Above: Scene of the crime, part 3 – Antisocial cycling in Queens Road, Hastings. I was taking a photo of the cyclist you can hopefully see on the pavement ahead. The foreground is exactly where I was hit again.
If your reading this in any kind of order then guess what…Yep, I got hit again.
For those who are reading out of order, here’s part 1: click this writing!
So yep, I was hit again towards the end of 2015. A cyclist on a mountain bike collided with me, opposite the bus stop by Morrison’s (on Morrison’s side). He was too quick for me. I could see him coming from a distance and thought I’d given him enough room but as he got closer, I realised he was going to collide with me. He made no attempt to slow down and thus the cycle-tango ensued, my dance partner flubbing his role and leaving me to take the full weight of his body and bike.
The usual angry, articulations ensued from this dangerous, speeding pavement cycler and continued as he rode off. The usual badly in pain, limping home, 3 weeks of recovery all over again.
But remember…the perception of the risk (#) is far greater than the risk of collision itself.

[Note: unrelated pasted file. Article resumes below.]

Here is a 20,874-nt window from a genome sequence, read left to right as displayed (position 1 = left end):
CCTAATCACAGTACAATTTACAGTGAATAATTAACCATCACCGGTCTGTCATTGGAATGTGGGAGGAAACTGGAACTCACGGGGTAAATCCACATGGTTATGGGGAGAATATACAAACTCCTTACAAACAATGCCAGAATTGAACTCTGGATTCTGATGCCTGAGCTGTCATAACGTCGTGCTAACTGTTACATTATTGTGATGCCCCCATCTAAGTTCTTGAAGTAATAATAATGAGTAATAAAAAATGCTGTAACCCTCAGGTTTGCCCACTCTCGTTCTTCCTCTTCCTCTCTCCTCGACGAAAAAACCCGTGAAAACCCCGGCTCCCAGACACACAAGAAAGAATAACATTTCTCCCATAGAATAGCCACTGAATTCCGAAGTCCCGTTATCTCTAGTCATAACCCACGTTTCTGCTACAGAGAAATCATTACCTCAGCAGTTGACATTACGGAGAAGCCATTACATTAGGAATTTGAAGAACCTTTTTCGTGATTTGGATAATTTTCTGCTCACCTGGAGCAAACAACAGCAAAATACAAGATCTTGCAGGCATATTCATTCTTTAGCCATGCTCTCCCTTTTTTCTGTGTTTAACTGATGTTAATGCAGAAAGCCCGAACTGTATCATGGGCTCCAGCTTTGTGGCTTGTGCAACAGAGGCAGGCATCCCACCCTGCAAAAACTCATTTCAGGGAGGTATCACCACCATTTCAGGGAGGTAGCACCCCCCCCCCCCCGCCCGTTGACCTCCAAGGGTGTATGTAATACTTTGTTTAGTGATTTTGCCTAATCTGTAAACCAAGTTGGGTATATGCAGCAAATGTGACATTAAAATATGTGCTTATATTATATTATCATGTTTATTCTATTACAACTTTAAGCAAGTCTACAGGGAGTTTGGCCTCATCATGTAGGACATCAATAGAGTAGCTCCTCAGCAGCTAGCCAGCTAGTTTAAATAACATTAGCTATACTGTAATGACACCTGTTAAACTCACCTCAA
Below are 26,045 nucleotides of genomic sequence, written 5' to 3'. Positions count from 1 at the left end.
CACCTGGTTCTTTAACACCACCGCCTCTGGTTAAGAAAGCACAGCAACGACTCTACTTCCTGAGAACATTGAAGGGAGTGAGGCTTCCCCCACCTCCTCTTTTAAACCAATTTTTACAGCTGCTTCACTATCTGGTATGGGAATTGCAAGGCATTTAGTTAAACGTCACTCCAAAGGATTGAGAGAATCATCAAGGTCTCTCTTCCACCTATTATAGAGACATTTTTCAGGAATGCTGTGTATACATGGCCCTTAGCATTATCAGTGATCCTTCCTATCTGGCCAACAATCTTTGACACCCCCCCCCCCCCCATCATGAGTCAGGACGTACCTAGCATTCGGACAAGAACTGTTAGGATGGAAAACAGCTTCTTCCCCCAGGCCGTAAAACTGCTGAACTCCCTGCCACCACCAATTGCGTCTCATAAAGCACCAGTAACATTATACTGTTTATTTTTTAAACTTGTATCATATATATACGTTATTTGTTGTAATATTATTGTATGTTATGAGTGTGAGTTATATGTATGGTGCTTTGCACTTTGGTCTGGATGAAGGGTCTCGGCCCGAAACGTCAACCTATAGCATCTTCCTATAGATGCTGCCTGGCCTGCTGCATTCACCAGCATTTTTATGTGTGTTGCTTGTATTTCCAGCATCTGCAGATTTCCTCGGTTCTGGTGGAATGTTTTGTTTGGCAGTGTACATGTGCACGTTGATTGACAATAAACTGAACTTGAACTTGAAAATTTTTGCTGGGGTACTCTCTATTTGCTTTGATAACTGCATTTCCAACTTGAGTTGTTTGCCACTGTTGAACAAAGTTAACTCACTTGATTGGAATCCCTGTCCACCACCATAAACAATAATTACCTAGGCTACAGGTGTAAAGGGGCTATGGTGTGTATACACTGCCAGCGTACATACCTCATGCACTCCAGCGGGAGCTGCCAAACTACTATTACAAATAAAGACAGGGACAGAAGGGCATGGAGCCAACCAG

(#) of being hit by a bike. Source: Hastings Observer
I am deliberately keeping this a short post. I’m sure you have little interest in the fine details. And I will be constructing one, possibly many posts on Queen’s Road in the future. I’m limited on how far I can walk so I tend to write about a very small area, though when I travel in someone’s car or talk with people about the problems they see elsewhere, I realise that I could be writing about many places.
I want to finish up my story soon and start to get up my photographic evidence of the problems areas and issues and show how an awful lot could have been done very simply, to at the very least reduce the scale of the problem we have and how the issue has been ignored, rather than dealt with.
Let’s end on a photo! I was taking the shot of the guy in the distance (top photo – oh for a decent zoom!) when the familiar whirr of a pair of close tyres arose behind me. As I lifted my camera, he made a quick move to the road. The road was quiet so he was in no danger of being hit by traffic.
Above: This guy was less of a nuisance than some because I pointed my camera at him. The roads were quiet so no excuses for this antisocial behaviour.